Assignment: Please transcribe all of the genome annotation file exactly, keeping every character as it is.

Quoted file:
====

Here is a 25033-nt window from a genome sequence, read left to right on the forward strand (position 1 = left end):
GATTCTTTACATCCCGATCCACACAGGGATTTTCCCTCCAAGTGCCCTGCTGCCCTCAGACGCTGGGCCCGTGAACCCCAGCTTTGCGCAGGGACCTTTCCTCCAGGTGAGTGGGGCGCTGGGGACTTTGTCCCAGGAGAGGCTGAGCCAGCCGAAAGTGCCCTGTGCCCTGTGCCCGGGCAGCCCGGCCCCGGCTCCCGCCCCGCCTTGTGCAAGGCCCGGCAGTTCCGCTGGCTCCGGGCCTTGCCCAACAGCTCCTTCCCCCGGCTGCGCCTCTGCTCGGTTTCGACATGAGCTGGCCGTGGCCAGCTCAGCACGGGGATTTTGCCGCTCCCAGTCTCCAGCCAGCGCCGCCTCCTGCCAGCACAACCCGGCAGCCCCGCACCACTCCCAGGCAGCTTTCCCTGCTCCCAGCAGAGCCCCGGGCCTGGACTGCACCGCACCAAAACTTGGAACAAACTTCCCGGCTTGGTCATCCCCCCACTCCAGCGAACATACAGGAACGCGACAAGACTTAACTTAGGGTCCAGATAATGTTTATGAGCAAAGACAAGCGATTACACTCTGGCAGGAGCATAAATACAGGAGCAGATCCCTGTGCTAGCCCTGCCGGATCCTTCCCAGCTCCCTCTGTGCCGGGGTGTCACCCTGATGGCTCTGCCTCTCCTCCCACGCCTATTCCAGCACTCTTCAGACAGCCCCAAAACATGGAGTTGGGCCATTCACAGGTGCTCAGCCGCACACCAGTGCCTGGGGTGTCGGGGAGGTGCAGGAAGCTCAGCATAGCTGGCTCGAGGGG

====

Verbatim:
Here is a 25033-nt window from a genome sequence, read left to right on the forward strand (position 1 = left end):
GATTCTTTACATCCCGATCCACACAGGGATTTTCCCTCCAAGTGCCCTGCTGCCCTCAGACGCTGGGCCCGTGAACCCCAGCTTTGCGCAGGGACCTTTCCTCCAGGTGAGTGGGGCGCTGGGGACTTTGTCCCAGGAGAGGCTGAGCCAGCCGAAAGTGCCCTGTGCCCTGTGCCCGGGCAGCCCGGCCCCGGCTCCCGCCCCGCCTTGTGCAAGGCCCGGCAGTTCCGCTGGCTCCGGGCCTTGCCCAACAGCTCCTTCCCCCGGCTGCGCCTCTGCTCGGTTTCGACATGAGCTGGCCGTGGCCAGCTCAGCACGGGGATTTTGCCGCTCCCAGTCTCCAGCCAGCGCCGCCTCCTGCCAGCACAACCCGGCAGCCCCGCACCACTCCCAGGCAGCTTTCCCTGCTCCCAGCAGAGCCCCGGGCCTGGACTGCACCGCACCAAAACTTGGAACAAACTTCCCGGCTTGGTCATCCCCCCACTCCAGCGAACATACAGGAACGCGACAAGACTTAACTTAGGGTCCAGATAATGTTTATGAGCAAAGACAAGCGATTACACTCTGGCAGGAGCATAAATACAGGAGCAGATCCCTGTGCTAGCCCTGCCGGATCCTTCCCAGCTCCCTCTGTGCCGGGGTGTCACCCTGATGGCTCTGCCTCTCCTCCCACGCCTATTCCAGCACTCTTCAGACAGCCCCAAAACATGGAGTTGGGCCATTCACAGGTGCTCAGCCGCACACCAGTGCCTGGGGTGTCGGGGAGGTGCAGGAAGCTCAGCATAGCTGGCTCGAGGGG